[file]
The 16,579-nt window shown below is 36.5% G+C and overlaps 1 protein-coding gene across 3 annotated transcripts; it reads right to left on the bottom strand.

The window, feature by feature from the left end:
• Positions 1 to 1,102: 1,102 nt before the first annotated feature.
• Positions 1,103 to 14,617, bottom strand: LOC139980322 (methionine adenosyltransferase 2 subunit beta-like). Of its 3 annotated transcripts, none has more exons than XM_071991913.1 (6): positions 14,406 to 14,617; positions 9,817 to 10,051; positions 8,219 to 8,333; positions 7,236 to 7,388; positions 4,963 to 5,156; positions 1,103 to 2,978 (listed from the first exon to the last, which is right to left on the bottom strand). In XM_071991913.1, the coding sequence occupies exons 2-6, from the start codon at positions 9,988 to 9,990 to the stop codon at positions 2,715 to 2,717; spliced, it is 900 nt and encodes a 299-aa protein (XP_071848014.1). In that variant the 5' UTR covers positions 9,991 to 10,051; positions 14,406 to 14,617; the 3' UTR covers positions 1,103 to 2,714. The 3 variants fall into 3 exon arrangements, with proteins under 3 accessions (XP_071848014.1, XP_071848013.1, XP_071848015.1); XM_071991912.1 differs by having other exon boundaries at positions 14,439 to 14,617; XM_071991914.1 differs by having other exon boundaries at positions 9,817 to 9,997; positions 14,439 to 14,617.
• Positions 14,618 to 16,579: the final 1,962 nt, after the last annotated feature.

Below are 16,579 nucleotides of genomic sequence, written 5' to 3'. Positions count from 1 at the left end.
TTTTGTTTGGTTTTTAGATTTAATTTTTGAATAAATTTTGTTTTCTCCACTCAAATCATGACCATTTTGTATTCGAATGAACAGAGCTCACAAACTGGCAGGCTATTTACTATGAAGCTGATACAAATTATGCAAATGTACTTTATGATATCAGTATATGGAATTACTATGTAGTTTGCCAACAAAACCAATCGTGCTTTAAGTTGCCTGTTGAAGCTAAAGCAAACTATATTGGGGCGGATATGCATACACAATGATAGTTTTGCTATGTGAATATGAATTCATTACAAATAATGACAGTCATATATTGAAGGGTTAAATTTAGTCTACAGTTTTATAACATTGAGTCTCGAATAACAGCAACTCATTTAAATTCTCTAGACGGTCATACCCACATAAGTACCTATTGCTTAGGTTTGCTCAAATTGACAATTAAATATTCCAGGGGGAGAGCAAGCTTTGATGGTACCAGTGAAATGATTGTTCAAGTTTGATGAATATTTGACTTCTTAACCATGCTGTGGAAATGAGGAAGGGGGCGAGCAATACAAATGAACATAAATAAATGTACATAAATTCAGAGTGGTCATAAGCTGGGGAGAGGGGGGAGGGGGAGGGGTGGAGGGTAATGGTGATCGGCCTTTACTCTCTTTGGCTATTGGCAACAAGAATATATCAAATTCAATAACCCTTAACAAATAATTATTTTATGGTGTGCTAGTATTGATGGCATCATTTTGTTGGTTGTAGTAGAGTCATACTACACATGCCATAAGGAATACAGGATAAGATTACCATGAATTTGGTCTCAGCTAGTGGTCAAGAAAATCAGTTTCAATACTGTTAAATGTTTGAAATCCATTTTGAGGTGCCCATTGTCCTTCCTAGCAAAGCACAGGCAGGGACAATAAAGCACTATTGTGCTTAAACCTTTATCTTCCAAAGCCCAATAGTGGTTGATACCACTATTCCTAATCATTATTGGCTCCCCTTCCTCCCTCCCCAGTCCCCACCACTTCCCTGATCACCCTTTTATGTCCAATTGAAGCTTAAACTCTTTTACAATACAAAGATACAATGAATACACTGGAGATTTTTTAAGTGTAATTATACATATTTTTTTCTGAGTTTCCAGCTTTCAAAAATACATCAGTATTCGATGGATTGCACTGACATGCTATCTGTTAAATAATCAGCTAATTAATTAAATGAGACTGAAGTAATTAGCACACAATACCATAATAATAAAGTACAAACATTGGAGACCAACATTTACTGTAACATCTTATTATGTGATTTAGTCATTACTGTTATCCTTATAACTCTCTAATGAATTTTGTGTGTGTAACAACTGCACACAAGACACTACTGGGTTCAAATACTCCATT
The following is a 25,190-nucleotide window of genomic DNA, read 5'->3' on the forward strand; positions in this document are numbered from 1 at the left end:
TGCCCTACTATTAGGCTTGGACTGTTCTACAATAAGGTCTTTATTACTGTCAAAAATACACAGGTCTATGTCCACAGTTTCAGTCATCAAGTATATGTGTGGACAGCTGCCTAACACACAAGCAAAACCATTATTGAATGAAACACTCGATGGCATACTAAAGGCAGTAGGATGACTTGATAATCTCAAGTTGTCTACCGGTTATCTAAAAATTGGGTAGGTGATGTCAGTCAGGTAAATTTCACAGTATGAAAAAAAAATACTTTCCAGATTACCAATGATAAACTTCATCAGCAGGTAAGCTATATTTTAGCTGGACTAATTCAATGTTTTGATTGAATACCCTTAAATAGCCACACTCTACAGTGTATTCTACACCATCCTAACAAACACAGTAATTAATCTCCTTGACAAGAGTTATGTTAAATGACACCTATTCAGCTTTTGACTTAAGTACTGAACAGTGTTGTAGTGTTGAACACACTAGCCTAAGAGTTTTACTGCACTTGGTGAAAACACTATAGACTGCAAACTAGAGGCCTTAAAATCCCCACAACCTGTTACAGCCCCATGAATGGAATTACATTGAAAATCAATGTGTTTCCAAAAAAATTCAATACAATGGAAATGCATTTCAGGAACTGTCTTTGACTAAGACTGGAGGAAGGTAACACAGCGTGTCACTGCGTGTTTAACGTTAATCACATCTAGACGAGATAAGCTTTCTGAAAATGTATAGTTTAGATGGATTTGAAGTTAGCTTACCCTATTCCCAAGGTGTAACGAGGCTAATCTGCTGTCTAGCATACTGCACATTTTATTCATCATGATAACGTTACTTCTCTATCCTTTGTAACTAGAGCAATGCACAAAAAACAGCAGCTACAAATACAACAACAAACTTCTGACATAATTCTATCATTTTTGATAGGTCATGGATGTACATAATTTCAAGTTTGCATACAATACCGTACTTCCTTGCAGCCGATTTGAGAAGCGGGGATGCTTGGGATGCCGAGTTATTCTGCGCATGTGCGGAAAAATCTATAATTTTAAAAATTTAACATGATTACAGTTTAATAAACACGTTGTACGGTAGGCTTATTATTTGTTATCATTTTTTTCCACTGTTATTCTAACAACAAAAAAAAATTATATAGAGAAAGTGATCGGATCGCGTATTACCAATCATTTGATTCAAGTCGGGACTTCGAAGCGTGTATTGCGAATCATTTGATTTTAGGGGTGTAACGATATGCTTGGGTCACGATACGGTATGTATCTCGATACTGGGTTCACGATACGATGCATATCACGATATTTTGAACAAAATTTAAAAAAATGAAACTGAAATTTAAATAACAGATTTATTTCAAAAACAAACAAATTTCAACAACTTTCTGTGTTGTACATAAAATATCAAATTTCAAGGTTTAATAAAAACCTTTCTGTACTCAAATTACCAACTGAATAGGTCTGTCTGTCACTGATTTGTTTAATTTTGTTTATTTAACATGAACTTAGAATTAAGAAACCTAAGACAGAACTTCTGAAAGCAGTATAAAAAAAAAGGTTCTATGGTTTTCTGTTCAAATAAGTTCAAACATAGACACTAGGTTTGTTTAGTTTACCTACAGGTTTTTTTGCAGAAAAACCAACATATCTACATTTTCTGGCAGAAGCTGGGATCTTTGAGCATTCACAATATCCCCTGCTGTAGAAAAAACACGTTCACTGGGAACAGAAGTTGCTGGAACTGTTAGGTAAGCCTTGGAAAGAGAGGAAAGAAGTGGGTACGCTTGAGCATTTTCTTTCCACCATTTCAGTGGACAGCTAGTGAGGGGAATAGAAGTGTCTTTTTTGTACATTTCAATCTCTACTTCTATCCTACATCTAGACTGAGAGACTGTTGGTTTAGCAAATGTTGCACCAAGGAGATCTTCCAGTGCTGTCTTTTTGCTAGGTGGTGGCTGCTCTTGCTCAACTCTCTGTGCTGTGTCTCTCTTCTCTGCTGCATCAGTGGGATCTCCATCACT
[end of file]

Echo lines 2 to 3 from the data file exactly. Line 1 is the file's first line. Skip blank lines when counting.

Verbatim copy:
The window, feature by feature from the left end:
• Positions 1 to 1,102: 1,102 nt before the first annotated feature.